| USWorld

Larger text Larger text Smaller text Smaller text | Order Photo Reprints

Islamist terror group gives car-torching tips online

Email Newsletters

Sign up for one of our email newsletters.

Daily Photo Galleries

By Reuters
Saturday, March 2, 2013, 7:15 p.m.

Al Qaida in the Arabian Peninsula (AQAP), the Islamist movement's most active branch, has released an English-language magazine advising militants on how to torch parked cars and cause traffic accidents.

The magazine, released on militant websites, warns France to pull back from Mali and lists 11 public figures in the West, including novelist Salman Rushdie, who it says are “wanted dead or alive for crimes against Islam.”

AQAP, based in the impoverished, lawless state of Yemen, has plotted to bring down international airliners and is seen by Western governments as a danger to oil-producing Gulf states and crude shipment routes.

In a section titled “open source jihad,” the magazine gives tips on how to set fire to parked cars, including advice such as “don't get petrol on yourself,” and suggests spilling oil on road bends to cause crashes.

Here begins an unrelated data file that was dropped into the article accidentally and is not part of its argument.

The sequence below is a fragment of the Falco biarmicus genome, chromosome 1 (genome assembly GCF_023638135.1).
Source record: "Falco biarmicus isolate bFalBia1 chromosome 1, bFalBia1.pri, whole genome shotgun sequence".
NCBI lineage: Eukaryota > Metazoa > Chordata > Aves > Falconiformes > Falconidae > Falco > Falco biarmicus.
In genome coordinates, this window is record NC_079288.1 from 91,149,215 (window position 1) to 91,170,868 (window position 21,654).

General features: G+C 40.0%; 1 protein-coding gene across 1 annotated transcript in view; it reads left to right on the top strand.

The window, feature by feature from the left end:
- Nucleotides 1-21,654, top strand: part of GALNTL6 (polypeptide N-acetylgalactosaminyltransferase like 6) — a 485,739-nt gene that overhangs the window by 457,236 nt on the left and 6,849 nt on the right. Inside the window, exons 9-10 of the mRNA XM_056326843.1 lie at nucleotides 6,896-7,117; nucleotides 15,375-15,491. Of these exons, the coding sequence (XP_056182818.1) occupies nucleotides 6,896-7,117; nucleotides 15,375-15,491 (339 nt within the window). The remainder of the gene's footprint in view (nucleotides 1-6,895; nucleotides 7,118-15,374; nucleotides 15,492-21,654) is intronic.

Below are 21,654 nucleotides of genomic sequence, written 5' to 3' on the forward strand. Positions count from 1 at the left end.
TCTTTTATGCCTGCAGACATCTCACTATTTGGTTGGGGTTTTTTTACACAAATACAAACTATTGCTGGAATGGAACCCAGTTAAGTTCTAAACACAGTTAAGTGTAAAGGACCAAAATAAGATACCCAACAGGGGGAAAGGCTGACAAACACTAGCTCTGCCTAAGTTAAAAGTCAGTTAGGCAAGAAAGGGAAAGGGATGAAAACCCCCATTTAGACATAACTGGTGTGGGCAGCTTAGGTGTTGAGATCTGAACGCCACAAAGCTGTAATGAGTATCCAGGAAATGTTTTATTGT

An editorial in the magazine warned France to end its military intervention in Mali, citing the U.S. experiences in Afghanistan and Iraq, which it said made “them bite their fingertips in regret.”

Subscribe today! Click here for our subscription offers.



Show commenting policy

Most-Read World

  1. Russian pilot rescued by Syrian commando unit
  2. Putin sends air defense missiles to Syria to deter Turkey
  3. ISIS claims hotel attack in Egypt
  4. Turkey shoots down Russian jet it says violated its airspace
  5. Liberia has 1st Ebola death since being deemed free of disease in September
  6. Tunisia put under state of emergency
  7. Official: Paris attacks organizer was planning more carnage
  8. Social media drives Cuban exodus to United States
  9. At least 20 killed after jihadists attack Malian hotel
  10. Italian journalists’ books broaden Vatican scandal of greed, corruption
  11. Pakistani doctor who led CIA to bin Laden stuck in prison